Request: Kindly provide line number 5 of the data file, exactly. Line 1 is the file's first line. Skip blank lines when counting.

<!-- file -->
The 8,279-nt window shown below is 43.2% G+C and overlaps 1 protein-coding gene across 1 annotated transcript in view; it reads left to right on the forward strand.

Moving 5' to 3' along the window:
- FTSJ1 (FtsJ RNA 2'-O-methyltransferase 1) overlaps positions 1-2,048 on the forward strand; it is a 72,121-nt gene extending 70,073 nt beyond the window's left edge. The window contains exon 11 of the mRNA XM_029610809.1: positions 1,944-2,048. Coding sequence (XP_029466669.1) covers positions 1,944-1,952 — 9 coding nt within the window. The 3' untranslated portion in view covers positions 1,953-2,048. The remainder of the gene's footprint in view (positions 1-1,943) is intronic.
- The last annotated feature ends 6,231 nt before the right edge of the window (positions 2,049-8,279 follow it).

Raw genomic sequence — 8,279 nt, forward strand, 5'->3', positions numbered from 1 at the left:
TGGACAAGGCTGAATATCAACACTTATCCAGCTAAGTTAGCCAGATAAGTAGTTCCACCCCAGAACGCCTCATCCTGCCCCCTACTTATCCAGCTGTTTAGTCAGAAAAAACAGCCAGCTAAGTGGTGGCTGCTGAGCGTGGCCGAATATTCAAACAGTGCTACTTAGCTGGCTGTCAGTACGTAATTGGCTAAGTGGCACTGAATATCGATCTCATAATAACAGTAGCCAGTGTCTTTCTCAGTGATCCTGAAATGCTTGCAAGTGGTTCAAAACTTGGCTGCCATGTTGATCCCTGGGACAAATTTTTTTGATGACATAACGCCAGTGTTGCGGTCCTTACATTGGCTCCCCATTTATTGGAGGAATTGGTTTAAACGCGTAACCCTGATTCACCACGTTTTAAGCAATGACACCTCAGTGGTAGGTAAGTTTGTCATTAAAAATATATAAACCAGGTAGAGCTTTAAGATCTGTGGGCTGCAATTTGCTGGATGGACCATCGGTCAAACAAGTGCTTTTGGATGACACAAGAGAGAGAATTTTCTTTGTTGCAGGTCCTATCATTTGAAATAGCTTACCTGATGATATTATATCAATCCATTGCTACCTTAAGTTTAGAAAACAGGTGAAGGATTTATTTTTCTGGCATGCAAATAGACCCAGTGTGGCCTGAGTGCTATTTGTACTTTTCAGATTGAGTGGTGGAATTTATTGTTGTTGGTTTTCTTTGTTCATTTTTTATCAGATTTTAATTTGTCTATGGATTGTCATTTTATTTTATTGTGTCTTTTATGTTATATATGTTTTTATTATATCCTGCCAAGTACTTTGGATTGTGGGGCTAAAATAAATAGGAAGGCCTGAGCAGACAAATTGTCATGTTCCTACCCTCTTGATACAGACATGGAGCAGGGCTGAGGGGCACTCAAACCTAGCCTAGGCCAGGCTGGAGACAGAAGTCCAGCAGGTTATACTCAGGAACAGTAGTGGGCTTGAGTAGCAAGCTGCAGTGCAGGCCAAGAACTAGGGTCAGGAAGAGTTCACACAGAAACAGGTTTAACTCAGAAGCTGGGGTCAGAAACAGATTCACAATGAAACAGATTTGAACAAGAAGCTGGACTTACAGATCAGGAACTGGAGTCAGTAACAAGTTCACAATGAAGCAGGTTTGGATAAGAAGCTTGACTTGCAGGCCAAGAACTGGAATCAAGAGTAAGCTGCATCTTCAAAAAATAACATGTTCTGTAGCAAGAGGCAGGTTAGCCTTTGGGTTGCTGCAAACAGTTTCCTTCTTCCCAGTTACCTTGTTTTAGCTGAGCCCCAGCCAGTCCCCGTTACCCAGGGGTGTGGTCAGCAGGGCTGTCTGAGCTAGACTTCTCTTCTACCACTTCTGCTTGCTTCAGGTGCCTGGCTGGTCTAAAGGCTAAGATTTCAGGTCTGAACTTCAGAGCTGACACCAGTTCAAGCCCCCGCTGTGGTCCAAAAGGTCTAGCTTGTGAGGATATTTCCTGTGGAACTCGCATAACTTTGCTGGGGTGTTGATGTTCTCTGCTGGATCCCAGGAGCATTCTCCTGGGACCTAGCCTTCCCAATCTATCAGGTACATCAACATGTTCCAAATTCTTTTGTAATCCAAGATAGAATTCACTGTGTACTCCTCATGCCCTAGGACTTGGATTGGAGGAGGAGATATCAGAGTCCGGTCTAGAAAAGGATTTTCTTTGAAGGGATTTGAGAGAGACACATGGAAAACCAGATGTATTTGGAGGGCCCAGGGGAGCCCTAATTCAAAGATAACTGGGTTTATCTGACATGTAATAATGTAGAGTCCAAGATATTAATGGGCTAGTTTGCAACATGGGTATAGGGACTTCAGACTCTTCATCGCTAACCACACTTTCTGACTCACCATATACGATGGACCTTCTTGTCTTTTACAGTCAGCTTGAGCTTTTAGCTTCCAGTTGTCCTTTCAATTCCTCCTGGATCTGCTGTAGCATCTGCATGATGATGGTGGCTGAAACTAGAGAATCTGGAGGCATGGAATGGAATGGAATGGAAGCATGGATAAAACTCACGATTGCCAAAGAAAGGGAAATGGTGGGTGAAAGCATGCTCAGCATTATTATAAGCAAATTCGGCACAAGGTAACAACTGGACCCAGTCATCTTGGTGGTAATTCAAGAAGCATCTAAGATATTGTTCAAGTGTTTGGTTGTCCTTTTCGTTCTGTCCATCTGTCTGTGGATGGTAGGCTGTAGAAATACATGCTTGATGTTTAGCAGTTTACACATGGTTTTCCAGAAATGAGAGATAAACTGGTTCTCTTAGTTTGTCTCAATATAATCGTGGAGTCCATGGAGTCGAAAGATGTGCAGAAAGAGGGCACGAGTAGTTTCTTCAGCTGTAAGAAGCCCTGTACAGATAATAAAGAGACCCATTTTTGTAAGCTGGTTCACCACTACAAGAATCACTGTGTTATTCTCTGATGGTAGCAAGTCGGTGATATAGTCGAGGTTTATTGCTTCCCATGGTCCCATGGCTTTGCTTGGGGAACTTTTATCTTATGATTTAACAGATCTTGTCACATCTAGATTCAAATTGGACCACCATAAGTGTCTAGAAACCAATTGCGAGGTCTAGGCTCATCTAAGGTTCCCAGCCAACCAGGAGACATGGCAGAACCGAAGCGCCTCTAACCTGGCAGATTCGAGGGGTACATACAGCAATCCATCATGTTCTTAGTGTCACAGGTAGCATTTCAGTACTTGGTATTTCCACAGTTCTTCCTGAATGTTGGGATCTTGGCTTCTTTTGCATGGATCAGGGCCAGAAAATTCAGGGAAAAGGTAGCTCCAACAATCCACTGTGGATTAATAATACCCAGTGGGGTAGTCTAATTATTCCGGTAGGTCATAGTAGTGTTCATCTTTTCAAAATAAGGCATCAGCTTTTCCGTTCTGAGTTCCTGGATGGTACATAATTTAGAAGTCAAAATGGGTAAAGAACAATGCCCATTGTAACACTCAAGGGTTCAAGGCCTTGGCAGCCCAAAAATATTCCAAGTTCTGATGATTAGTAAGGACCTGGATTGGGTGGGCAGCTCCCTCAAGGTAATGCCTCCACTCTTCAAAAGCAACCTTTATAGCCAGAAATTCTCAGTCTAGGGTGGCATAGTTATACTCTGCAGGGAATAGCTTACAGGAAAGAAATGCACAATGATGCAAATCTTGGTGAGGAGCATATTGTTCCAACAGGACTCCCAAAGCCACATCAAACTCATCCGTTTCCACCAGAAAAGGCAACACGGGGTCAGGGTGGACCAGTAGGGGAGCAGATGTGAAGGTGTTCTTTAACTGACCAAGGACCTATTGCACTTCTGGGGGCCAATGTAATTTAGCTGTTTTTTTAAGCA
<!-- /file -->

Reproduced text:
Raw genomic sequence — 8,279 nt, forward strand, 5'->3', positions numbered from 1 at the left: